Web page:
Spiritual crisis and the founding of Quakers
The encounter with these two mysteries, and the failure of our accumulated wisdom to explain them, can lead to a spiritual crisis. It is common to find that the founders of religious movements have experienced such spiritual crises. George Fox, the seventeenth century English founder of the Quaker movement, was one such person. As a young man, he approached many religious authorities to try to find the answer to life's mysteries, and to understand the will of God. Finally, he had a revelation. He had been looking in the wrong place. Instead of looking to authority figures or Biblical passages for the answers to these deep questions, he looked within himself, and recognized that he could have a direct and personal relationship to God. That the door to the boundless plenitude that is God lay within himself.
Quaker silence and the Inner Light
But how could he and other seekers—who gathered around him and became known as Quakers—to open themselves to the divine? They took Psalm 46 verse 10 seriously: be still and know that I am God. When we still the mind and listen for the voice of God—what Quakers call the Inner Light—we put aside the individual cares and details of life and still ourselves in expectation of an encounter with that mystery which is the fullness that we call God. For George Fox and for Quakers, then and now, the path to God is found in the silence of a stilled mind. For many of you this morning, this may sound a lot like eastern mysticism. Quaker mysticism has much in common with eastern mysticism to be sure. But there are some differences also. For George Fox and other Quakers the point of sitting in silence to listen to God was not to achieve a higher consciousness, or to dispel illusions about the nature of reality. It was not about withdrawing from the world to follow in path inward. Quaker silence exists—and this is the essential point—to listen to God, so that we can be obedient to the will of God. This will of God is revealed not in a voice of authority within us—far from it—but through the light of our reason. This inner illumination which brings truth and understanding is what Quakers refer to as the Inner Light.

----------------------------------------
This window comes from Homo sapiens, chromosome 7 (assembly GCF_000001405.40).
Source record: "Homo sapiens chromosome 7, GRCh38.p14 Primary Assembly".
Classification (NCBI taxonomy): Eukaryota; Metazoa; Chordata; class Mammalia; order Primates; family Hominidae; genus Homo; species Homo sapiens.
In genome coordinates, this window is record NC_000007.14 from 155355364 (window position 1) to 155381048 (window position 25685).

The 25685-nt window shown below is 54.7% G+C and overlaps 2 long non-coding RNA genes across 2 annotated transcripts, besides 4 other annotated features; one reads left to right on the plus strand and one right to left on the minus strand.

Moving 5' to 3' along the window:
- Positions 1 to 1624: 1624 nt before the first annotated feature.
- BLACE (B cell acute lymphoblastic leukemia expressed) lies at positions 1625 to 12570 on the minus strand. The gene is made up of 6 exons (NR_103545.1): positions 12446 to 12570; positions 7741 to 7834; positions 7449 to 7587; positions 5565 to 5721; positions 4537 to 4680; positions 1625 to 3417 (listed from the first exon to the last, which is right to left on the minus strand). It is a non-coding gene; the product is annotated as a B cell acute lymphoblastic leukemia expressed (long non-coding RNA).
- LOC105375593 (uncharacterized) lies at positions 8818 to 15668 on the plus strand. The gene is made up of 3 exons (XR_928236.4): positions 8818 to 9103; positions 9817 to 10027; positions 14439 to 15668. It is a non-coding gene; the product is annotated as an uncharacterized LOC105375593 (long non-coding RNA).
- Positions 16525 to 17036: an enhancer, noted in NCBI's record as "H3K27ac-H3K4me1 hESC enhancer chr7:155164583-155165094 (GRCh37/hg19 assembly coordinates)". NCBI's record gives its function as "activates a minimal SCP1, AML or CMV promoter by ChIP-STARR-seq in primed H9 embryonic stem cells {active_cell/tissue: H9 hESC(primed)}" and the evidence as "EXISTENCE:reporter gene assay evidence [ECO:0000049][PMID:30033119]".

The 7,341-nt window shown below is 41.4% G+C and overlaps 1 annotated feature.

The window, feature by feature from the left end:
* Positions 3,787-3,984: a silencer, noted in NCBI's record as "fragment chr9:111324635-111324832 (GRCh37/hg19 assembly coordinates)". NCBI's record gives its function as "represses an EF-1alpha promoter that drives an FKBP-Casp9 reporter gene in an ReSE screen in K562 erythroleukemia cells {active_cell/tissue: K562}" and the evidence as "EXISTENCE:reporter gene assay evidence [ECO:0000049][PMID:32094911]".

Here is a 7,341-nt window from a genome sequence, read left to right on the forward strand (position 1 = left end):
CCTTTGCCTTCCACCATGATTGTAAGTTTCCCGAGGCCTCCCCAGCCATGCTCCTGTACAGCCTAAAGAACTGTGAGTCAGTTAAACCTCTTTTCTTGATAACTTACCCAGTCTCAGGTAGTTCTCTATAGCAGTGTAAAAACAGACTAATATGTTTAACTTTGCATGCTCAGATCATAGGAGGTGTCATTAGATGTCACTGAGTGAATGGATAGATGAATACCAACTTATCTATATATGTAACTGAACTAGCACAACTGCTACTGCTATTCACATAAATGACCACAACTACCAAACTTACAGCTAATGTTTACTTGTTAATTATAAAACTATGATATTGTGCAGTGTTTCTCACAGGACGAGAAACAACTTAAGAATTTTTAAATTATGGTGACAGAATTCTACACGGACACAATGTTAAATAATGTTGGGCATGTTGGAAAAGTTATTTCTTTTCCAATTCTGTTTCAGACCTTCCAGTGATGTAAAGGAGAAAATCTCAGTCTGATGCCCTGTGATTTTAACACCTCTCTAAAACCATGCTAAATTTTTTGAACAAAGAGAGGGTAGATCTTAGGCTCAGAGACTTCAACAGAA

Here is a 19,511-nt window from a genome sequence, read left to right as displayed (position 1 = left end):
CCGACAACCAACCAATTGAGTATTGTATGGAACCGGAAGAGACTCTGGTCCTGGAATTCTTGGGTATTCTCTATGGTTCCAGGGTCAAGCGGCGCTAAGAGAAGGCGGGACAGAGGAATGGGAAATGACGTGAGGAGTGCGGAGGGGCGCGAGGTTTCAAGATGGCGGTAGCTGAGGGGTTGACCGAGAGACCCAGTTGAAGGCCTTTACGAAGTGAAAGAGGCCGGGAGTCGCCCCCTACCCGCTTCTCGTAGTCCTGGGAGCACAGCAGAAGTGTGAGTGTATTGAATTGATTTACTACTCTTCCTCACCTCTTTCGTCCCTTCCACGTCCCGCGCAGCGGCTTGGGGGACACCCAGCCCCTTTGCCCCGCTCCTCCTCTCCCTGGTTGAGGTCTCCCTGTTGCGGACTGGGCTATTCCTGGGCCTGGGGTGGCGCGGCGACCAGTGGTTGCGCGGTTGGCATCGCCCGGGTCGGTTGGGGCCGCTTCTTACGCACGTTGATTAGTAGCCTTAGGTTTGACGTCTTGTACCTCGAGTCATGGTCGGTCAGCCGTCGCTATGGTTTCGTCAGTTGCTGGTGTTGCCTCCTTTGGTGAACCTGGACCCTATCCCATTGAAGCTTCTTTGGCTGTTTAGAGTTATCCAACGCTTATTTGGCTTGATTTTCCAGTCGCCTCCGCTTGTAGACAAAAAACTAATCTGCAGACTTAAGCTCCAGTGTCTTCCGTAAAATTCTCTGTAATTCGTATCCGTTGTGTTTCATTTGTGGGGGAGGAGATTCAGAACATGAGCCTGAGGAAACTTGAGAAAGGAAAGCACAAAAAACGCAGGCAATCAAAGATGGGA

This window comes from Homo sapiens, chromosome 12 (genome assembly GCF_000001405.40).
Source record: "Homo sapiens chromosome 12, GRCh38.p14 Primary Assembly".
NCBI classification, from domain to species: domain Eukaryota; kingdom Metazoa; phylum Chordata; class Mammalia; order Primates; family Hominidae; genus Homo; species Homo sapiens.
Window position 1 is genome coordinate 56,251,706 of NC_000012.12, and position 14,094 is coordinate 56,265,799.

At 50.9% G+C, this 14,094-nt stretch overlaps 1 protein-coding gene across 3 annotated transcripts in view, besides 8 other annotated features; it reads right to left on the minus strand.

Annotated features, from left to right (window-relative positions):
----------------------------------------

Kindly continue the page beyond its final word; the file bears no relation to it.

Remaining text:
Ministry and action comes from silence: Quaker testimonies
For this reason, Quakers come together each Sunday and sit in silence. But the silence is not unbroken. From the silence comes ministry as Quakers listen to the still small voice of God, and speak from that silence when they are moved to do so. From the silence also comes action. For Quakers, like Unitarians in their own way, are engaged in the world and seeking to make this world a better place. Just as Unitarians have seven principles that they affirm, so also do Quakers have testimonies to which they witness. Of the testimonies which represent the outward express of Quaker faith, the four most relevant ones today as affectionately known by the acronym PEST, which stands for Peace, Equality, Simplicity, and Truth.
The Peace Testimony